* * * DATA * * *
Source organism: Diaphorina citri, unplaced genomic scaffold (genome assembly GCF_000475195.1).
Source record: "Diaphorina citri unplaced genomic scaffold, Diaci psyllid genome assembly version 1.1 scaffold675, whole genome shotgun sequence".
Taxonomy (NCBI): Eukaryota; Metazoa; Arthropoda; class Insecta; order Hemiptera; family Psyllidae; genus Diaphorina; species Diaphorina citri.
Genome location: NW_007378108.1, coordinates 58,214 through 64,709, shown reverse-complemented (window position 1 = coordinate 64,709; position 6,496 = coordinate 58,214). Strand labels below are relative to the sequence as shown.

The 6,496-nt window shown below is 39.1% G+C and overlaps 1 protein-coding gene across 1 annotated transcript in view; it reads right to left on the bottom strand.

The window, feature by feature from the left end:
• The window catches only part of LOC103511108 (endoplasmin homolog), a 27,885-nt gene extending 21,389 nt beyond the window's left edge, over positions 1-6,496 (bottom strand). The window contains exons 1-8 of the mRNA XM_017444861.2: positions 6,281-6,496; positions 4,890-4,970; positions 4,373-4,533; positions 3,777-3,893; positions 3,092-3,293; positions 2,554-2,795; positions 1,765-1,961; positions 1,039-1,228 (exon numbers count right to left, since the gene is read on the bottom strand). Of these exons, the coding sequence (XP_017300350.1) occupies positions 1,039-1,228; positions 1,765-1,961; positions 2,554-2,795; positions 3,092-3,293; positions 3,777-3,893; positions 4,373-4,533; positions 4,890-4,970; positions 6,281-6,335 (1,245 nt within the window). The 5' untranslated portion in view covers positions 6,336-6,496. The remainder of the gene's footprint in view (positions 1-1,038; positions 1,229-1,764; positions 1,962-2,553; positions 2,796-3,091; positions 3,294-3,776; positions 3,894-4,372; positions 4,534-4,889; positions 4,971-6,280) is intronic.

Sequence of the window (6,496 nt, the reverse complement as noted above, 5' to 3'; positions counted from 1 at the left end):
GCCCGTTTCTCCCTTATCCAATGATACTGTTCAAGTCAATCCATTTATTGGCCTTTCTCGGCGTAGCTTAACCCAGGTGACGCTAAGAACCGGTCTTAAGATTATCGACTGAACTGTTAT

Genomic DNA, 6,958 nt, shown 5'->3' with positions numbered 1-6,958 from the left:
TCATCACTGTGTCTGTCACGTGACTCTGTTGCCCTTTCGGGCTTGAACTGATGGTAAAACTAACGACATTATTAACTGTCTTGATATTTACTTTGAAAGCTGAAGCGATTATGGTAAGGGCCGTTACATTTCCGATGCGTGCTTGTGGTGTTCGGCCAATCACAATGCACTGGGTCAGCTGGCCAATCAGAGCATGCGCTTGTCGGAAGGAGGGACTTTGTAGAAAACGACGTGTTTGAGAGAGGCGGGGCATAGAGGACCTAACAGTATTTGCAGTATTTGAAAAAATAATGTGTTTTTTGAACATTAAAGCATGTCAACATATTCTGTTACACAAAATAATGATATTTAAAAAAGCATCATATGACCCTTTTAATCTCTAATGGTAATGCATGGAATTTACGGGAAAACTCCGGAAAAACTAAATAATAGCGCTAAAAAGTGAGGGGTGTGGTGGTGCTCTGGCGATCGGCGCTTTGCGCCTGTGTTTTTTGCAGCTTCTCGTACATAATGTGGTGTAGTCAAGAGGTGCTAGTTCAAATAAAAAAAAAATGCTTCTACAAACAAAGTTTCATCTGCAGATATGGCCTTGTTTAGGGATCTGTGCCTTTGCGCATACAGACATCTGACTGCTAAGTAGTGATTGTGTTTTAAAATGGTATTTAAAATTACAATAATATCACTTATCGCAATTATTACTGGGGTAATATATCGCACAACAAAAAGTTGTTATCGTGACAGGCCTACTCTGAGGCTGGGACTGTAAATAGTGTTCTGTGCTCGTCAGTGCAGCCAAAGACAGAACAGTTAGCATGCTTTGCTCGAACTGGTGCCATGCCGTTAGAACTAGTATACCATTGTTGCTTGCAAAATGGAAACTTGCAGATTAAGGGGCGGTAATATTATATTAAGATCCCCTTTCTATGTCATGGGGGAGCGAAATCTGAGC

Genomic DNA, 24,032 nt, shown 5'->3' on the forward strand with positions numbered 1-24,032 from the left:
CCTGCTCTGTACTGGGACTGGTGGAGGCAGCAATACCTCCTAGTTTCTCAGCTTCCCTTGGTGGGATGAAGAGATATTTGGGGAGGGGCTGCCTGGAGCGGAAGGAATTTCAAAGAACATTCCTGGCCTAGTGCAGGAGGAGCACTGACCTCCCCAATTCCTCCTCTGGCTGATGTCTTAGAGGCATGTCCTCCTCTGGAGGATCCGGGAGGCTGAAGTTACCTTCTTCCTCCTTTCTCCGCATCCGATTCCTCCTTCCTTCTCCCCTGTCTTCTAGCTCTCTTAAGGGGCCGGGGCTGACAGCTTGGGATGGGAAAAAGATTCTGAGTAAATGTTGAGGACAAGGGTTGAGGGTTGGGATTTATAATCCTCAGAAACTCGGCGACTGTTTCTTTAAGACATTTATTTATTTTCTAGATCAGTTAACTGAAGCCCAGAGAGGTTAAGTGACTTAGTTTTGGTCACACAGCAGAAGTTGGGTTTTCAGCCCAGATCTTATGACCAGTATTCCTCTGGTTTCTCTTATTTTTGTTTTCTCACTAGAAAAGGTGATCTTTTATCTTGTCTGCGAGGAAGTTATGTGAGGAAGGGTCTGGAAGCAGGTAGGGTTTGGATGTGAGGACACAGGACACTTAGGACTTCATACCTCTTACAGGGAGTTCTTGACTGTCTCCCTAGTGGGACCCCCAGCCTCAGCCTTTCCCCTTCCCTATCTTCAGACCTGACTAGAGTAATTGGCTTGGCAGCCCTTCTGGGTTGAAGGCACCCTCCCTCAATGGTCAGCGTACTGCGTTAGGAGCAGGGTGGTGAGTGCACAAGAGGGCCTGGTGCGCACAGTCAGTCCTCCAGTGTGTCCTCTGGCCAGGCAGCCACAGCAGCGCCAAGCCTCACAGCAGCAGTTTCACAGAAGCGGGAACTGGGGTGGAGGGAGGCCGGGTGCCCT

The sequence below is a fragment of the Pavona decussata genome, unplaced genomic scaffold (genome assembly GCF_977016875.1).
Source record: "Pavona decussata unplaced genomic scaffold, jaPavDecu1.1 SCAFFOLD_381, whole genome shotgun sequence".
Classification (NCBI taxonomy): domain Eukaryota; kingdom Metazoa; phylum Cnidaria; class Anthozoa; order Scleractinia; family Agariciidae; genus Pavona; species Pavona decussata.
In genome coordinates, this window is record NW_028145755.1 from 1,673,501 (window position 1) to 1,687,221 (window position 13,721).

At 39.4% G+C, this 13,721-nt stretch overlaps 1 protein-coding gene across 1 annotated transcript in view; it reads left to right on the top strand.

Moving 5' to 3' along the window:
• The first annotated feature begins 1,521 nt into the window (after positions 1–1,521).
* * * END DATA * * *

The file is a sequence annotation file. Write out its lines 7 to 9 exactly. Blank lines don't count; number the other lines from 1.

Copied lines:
• The window catches only part of LOC103511108 (endoplasmin homolog), a 27,885-nt gene extending 21,389 nt beyond the window's left edge, over positions 1-6,496 (bottom strand). The window contains exons 1-8 of the mRNA XM_017444861.2: positions 6,281-6,496; positions 4,890-4,970; positions 4,373-4,533; positions 3,777-3,893; positions 3,092-3,293; positions 2,554-2,795; positions 1,765-1,961; positions 1,039-1,228 (exon numbers count right to left, since the gene is read on the bottom strand). Of these exons, the coding sequence (XP_017300350.1) occupies positions 1,039-1,228; positions 1,765-1,961; positions 2,554-2,795; positions 3,092-3,293; positions 3,777-3,893; positions 4,373-4,533; positions 4,890-4,970; positions 6,281-6,335 (1,245 nt within the window). The 5' untranslated portion in view covers positions 6,336-6,496. The remainder of the gene's footprint in view (positions 1-1,038; positions 1,229-1,764; positions 1,962-2,553; positions 2,796-3,091; positions 3,294-3,776; positions 3,894-4,372; positions 4,534-4,889; positions 4,971-6,280) is intronic.

Sequence of the window (6,496 nt, the reverse complement as noted above, 5' to 3'; positions counted from 1 at the left end):
GCCCGTTTCTCCCTTATCCAATGATACTGTTCAAGTCAATCCATTTATTGGCCTTTCTCGGCGTAGCTTAACCCAGGTGACGCTAAGAACCGGTCTTAAGATTATCGACTGAACTGTTAT